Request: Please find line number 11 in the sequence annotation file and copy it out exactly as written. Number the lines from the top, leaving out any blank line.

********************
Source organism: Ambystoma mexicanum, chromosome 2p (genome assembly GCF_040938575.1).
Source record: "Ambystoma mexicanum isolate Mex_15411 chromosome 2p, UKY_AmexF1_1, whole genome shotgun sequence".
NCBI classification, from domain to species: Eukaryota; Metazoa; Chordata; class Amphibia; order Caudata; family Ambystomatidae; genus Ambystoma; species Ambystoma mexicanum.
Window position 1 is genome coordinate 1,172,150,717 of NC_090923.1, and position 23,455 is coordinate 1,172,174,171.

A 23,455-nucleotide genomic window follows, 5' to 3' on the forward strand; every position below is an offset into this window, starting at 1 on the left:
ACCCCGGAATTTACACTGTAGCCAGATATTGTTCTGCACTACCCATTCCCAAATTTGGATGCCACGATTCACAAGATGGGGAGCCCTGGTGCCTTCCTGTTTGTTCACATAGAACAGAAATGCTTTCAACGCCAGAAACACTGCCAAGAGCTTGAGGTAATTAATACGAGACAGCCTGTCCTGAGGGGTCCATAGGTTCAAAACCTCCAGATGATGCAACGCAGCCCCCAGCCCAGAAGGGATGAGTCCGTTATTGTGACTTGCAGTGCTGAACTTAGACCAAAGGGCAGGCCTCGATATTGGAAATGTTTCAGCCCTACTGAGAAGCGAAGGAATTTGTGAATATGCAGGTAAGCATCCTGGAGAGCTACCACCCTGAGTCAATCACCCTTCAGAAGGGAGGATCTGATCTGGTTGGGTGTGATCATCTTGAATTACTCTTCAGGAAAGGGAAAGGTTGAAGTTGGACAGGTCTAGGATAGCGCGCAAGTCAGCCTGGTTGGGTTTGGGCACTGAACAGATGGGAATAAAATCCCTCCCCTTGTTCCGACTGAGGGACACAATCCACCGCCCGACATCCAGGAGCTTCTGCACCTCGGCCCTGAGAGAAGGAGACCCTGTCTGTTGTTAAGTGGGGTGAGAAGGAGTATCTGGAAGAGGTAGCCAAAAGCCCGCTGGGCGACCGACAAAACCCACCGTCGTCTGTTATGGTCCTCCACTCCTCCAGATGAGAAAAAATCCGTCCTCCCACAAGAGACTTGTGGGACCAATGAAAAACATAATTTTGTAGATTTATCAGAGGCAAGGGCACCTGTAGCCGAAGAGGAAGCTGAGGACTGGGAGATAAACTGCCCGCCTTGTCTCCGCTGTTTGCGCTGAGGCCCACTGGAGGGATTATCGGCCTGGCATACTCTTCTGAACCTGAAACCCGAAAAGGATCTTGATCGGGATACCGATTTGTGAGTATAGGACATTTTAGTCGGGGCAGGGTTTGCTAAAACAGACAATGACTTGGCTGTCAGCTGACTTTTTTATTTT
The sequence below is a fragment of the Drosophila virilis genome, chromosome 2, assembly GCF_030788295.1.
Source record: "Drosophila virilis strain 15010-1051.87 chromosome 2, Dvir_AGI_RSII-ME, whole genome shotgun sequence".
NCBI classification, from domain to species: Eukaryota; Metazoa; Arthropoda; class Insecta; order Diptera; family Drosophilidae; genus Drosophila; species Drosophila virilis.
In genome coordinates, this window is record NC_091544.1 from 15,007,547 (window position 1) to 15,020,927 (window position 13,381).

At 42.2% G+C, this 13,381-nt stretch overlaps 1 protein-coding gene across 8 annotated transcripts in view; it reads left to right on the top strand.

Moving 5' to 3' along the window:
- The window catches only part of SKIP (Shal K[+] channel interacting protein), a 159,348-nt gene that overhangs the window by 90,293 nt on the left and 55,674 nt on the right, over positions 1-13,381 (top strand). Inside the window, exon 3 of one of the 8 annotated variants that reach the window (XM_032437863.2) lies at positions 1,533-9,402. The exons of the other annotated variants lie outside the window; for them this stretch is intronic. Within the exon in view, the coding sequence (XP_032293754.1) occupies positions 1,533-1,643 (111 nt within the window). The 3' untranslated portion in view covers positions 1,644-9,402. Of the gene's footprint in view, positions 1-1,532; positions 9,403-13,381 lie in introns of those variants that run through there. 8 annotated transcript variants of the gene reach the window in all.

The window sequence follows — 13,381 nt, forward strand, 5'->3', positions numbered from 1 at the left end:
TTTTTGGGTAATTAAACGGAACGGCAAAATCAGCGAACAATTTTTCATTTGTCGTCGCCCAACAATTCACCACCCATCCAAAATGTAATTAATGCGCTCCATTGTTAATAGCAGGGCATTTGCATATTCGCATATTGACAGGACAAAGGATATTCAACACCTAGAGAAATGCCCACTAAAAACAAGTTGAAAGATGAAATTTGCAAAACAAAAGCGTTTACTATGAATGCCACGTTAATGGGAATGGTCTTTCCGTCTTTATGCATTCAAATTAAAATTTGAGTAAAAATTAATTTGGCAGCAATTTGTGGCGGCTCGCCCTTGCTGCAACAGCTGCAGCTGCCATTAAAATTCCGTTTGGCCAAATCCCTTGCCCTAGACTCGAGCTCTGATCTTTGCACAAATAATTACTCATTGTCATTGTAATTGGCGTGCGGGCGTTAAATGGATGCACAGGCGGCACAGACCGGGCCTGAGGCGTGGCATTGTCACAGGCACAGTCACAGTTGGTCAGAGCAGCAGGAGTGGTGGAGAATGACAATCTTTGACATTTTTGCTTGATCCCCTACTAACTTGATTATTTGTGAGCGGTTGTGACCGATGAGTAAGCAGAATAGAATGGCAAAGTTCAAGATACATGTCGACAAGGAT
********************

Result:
At 42.2% G+C, this 13,381-nt stretch overlaps 1 protein-coding gene across 8 annotated transcripts in view; it reads left to right on the top strand.